Four NBA Players On How Sleep Enhances Their Ability on the Court

Research shows that circadian rhythms have a direct impact on the performance of sports teams.

Ezra Shaw/Getty Images
Ezra Shaw/Getty Images

A study from the Academy of Sleep Medicine found that the circadian rhythms of N.F.L. players directly correlate to their performance in points, wins, and number of injuries. The study’s principal investigator Allison Brager, Ph.D. found that this was the case “independent of talent, geography, and home-field advantage.”

A circadian rhythm is like your internal clock, designating when you feel more tired and when you feel more energized. Getting a good night’s rest allows these swings from high to low to be less intense while sleeping less can cause the cycle to consist of more intense shifts in energy.

This internal cycle and the amount of sleep you get impacts all aspects of your life, and, as we now know, on the performance of football players. But N.F.L. players aren’t the only athletes who benefit from good sleep. Plenty of N.B.A. players count on sleep to help their performance, too. Let’s look to some of our favorite basketball players to talk about how sleep affects their performance.

1. Andre Iguodala: Sleep good, feel good, play good.

The Golden State Warriors’ Andre Iguodala, a member of the Thrive advisory board, spoke with Thrive Global founder and CEO Arianna Huffington on “The Thrive Global Podcast” about how prioritizing sleep completely shifted his performance. Nine years into his career in the N.B.A., Iguodala met with a sleep therapist to get rid of the bad habits he adopted in college. “I’ve tried to perfect everything that goes on in the game of basketball that can make me a better player,” Iguodala told Huffington. “I’m looking to better in every area. Sleep was one of those areas.” Since adjusting his sleep schedule to get eight hours per night, Iguodala saw an increase in playing time and points per minute, and a significant decrease in turnovers and fouls made.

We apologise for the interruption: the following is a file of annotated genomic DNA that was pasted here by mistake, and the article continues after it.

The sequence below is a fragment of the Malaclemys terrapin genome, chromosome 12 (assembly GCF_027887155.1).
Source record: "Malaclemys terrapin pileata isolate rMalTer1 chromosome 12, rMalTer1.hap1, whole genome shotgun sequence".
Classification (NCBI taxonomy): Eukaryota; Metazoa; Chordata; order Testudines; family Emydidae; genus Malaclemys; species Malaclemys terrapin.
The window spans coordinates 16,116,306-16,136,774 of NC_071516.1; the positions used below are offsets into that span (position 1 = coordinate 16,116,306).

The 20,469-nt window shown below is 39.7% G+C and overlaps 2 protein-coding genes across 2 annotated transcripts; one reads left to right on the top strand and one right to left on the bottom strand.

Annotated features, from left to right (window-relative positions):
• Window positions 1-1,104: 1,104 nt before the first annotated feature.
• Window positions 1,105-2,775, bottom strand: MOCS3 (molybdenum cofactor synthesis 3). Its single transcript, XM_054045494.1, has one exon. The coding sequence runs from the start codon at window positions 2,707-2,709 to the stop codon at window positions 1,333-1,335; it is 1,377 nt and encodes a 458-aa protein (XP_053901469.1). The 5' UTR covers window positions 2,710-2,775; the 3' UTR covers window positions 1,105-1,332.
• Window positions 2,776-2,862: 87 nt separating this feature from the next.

2. Lebron James: There’s no better recovery than sleep.

The Cleveland Cavaliers’ Lebron James told CBS Sports that while players’ travel schedules can seem to limit their opportunities for sleep, getting quality rest is key in post-game and practice recuperation. “Sleep is the most important thing when it comes to recovery,” he said. With an average of 27.5 points and 9.1 assists per game this season, James also tries to average 12 hours of sleep a night.

3. Kevin Durant: You have to fine-tune your body.

The Warriors’ Kevin Durant attests that as a professional athlete, perfecting your health is as important as fine-tuning your basketball skills. “There are a lot of remedies you can use as a basketball player to get better, but the easiest thing you can do is go to sleep,” he says. Durant reports that sleep has been an essential part of his mission of constant improvement. “Every day is a new chance to challenge myself and push my training to the next level, but I can only do that if I keep my energy up. Sleep is an important part of that,” he tells the Huffington Post.

4. Kobe Bryant: You can’t perform on two to three hours of sleep.

In a Thrive e-Course, guest lecturer and late Los Angeles Lakers star Kobe Bryant highlighted the importance of a good night’s sleep. Bryant did not realize how much sleep impacted his performance until midway through his professional career. “My sleep habits were horrendous,” Bryant recounts, “I was feeling sluggish. I was feeling lethargic, and I knew it wasn’t because of my training.” Bryant seriously evaluated his sleep schedule and made dramatic changes in order to reach his peak potential. Through these alterations, he discovered that sleep and productivity go hand-in-hand. 

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